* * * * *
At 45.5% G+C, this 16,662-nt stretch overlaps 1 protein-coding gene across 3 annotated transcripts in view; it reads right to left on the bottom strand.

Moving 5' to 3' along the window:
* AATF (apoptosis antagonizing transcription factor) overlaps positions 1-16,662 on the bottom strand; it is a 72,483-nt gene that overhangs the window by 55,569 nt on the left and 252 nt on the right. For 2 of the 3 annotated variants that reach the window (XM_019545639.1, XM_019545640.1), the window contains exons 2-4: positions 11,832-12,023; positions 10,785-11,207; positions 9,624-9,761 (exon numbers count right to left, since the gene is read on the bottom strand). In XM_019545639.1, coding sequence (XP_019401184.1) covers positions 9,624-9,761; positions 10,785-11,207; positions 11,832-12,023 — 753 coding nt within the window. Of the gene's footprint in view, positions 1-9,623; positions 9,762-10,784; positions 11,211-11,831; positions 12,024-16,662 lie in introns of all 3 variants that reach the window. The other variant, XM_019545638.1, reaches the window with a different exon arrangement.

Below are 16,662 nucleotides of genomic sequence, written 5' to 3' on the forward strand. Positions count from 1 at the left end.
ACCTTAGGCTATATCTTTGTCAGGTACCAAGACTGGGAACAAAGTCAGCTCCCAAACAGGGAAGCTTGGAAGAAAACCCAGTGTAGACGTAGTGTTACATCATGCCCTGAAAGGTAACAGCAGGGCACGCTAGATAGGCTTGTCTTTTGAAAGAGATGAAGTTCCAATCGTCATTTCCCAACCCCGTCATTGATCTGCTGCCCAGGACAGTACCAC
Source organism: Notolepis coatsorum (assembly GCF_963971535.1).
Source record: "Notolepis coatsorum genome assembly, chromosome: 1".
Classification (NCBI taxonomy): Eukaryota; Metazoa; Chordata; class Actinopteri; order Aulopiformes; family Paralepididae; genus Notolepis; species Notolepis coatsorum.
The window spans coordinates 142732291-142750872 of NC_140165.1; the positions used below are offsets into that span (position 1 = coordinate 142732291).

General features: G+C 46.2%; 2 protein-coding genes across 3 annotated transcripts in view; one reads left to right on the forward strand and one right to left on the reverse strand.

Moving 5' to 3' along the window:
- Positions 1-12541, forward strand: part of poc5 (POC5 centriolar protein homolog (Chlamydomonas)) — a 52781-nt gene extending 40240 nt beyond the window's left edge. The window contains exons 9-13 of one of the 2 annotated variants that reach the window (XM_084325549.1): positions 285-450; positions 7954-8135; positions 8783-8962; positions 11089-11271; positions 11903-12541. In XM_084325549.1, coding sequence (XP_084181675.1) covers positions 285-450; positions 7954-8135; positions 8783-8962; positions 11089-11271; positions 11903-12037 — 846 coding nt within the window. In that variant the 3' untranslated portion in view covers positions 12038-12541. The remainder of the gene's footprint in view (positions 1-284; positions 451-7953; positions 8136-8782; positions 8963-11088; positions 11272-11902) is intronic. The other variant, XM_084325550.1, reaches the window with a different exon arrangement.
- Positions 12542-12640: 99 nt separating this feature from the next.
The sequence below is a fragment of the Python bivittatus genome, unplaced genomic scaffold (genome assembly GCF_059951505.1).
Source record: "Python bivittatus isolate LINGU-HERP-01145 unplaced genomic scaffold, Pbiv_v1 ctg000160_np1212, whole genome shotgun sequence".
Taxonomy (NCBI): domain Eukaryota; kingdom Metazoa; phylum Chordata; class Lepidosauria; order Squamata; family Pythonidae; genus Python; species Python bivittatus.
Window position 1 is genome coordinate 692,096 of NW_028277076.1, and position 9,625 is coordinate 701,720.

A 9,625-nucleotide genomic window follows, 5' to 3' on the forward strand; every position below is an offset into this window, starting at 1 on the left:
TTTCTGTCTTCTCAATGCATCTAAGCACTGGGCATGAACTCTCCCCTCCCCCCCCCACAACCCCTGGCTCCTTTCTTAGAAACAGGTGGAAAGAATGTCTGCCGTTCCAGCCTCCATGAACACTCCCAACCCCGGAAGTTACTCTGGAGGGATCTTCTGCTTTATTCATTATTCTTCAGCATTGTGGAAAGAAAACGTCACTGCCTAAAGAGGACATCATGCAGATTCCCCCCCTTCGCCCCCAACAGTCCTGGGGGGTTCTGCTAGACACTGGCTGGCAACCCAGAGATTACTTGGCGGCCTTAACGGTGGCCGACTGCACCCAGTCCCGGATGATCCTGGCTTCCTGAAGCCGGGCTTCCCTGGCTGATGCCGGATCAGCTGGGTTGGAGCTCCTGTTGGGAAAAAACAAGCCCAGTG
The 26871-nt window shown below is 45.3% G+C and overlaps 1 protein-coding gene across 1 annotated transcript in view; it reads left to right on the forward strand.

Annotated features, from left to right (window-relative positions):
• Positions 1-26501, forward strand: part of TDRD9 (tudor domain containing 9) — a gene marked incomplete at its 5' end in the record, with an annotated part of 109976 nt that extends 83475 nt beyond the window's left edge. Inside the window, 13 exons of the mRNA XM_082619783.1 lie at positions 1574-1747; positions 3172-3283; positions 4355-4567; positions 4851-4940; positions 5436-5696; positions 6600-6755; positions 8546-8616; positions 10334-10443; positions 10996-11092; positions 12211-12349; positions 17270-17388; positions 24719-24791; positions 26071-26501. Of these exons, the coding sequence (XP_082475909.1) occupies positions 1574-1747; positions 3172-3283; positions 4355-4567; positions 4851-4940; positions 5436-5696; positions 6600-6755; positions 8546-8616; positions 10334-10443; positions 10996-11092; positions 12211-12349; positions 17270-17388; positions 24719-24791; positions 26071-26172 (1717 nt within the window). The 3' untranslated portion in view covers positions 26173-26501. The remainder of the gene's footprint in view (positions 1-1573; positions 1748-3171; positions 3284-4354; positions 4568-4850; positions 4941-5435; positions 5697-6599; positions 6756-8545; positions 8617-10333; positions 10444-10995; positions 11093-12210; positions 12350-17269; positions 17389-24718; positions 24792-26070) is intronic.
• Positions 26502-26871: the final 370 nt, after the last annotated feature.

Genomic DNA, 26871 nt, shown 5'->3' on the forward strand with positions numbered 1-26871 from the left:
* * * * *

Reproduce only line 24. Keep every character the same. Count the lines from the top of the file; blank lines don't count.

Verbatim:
Genomic DNA, 26871 nt, shown 5'->3' on the forward strand with positions numbered 1-26871 from the left: